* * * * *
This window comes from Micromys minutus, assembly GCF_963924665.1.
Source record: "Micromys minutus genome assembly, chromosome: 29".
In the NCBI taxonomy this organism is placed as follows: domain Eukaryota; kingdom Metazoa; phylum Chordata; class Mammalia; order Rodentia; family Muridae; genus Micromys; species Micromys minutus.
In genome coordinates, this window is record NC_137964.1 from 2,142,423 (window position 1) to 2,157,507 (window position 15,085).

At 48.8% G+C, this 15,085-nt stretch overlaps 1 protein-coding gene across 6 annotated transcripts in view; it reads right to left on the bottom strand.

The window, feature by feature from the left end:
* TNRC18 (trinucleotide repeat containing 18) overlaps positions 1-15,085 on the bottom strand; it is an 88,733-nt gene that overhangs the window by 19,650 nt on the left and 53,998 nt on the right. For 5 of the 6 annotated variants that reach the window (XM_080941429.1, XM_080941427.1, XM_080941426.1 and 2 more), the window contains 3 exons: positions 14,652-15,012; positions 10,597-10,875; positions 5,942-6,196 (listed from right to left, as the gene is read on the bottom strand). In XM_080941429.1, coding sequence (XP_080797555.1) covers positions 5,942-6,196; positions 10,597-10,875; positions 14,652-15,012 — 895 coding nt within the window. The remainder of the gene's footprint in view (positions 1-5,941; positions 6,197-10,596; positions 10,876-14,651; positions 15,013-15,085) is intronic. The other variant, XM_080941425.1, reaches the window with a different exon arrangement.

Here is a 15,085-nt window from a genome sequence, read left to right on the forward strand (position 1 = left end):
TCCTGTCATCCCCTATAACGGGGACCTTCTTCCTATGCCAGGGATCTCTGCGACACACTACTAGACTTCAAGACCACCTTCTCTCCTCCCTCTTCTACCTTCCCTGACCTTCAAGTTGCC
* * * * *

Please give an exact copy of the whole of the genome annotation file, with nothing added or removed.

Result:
This window comes from Micromys minutus, assembly GCF_963924665.1.
Source record: "Micromys minutus genome assembly, chromosome: 29".
In the NCBI taxonomy this organism is placed as follows: domain Eukaryota; kingdom Metazoa; phylum Chordata; class Mammalia; order Rodentia; family Muridae; genus Micromys; species Micromys minutus.
In genome coordinates, this window is record NC_137964.1 from 2,142,423 (window position 1) to 2,157,507 (window position 15,085).

At 48.8% G+C, this 15,085-nt stretch overlaps 1 protein-coding gene across 6 annotated transcripts in view; it reads right to left on the bottom strand.

The window, feature by feature from the left end:
* TNRC18 (trinucleotide repeat containing 18) overlaps positions 1-15,085 on the bottom strand; it is an 88,733-nt gene that overhangs the window by 19,650 nt on the left and 53,998 nt on the right. For 5 of the 6 annotated variants that reach the window (XM_080941429.1, XM_080941427.1, XM_080941426.1 and 2 more), the window contains 3 exons: positions 14,652-15,012; positions 10,597-10,875; positions 5,942-6,196 (listed from right to left, as the gene is read on the bottom strand). In XM_080941429.1, coding sequence (XP_080797555.1) covers positions 5,942-6,196; positions 10,597-10,875; positions 14,652-15,012 — 895 coding nt within the window. The remainder of the gene's footprint in view (positions 1-5,941; positions 6,197-10,596; positions 10,876-14,651; positions 15,013-15,085) is intronic. The other variant, XM_080941425.1, reaches the window with a different exon arrangement.

Here is a 15,085-nt window from a genome sequence, read left to right on the forward strand (position 1 = left end):
TCCTGTCATCCCCTATAACGGGGACCTTCTTCCTATGCCAGGGATCTCTGCGACACACTACTAGACTTCAAGACCACCTTCTCTCCTCCCTCTTCTACCTTCCCTGACCTTCAAGTTGCC